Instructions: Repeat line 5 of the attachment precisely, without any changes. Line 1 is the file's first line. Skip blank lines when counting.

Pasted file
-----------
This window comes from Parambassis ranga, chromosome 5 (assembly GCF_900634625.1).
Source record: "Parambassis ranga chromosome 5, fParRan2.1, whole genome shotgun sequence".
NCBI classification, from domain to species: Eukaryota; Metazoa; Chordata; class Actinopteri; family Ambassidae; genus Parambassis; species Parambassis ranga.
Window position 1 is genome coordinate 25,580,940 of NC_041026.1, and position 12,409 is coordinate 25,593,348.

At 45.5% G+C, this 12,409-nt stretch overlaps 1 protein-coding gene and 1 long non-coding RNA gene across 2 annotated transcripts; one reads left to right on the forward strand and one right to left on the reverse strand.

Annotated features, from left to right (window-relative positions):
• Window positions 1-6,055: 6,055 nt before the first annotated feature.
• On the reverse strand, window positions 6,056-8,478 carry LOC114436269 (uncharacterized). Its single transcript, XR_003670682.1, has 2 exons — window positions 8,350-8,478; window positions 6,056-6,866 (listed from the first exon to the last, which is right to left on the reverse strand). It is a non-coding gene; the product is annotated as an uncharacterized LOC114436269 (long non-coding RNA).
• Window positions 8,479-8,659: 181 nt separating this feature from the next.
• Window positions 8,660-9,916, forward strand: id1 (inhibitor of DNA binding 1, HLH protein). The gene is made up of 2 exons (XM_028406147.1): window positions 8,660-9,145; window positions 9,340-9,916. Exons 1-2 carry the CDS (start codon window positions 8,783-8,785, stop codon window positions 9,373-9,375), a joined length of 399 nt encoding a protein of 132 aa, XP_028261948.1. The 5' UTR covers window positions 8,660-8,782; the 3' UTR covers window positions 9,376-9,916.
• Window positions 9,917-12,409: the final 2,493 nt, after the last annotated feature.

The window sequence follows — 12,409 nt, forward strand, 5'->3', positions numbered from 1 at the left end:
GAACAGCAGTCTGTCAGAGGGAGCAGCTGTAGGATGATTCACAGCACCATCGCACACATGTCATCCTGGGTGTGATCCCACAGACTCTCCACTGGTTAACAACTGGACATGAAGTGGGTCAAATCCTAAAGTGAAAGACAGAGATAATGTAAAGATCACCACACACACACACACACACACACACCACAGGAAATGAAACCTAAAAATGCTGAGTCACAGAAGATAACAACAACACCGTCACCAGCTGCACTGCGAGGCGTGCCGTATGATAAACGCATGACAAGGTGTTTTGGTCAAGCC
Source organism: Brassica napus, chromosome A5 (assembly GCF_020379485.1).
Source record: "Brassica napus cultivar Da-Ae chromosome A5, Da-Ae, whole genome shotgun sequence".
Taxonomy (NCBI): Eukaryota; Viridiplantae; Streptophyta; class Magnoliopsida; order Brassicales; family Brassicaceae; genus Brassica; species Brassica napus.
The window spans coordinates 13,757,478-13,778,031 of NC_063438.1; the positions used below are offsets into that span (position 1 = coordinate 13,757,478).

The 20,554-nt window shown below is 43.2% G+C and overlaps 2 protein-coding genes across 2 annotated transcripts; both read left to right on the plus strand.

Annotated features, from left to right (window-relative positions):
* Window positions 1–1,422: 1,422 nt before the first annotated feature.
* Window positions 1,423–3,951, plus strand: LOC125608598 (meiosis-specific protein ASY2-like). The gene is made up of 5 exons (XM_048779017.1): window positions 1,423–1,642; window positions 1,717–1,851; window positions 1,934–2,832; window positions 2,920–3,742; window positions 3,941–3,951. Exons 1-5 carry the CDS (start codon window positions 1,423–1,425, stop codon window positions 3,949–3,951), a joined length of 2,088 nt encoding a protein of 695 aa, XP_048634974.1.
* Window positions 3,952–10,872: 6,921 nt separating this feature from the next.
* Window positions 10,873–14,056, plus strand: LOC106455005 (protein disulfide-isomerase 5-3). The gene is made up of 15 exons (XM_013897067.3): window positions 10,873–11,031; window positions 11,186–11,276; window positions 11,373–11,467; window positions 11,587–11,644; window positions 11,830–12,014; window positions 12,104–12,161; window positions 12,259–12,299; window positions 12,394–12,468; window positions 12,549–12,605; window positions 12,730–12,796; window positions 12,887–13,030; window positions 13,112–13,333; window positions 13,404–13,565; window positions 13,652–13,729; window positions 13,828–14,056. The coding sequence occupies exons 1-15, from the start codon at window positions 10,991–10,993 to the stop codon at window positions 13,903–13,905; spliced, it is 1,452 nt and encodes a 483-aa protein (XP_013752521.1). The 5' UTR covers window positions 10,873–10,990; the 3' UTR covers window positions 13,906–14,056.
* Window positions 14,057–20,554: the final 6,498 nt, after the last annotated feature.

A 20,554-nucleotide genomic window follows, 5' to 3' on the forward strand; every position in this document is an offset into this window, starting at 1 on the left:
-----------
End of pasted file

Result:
At 45.5% G+C, this 12,409-nt stretch overlaps 1 protein-coding gene and 1 long non-coding RNA gene across 2 annotated transcripts; one reads left to right on the forward strand and one right to left on the reverse strand.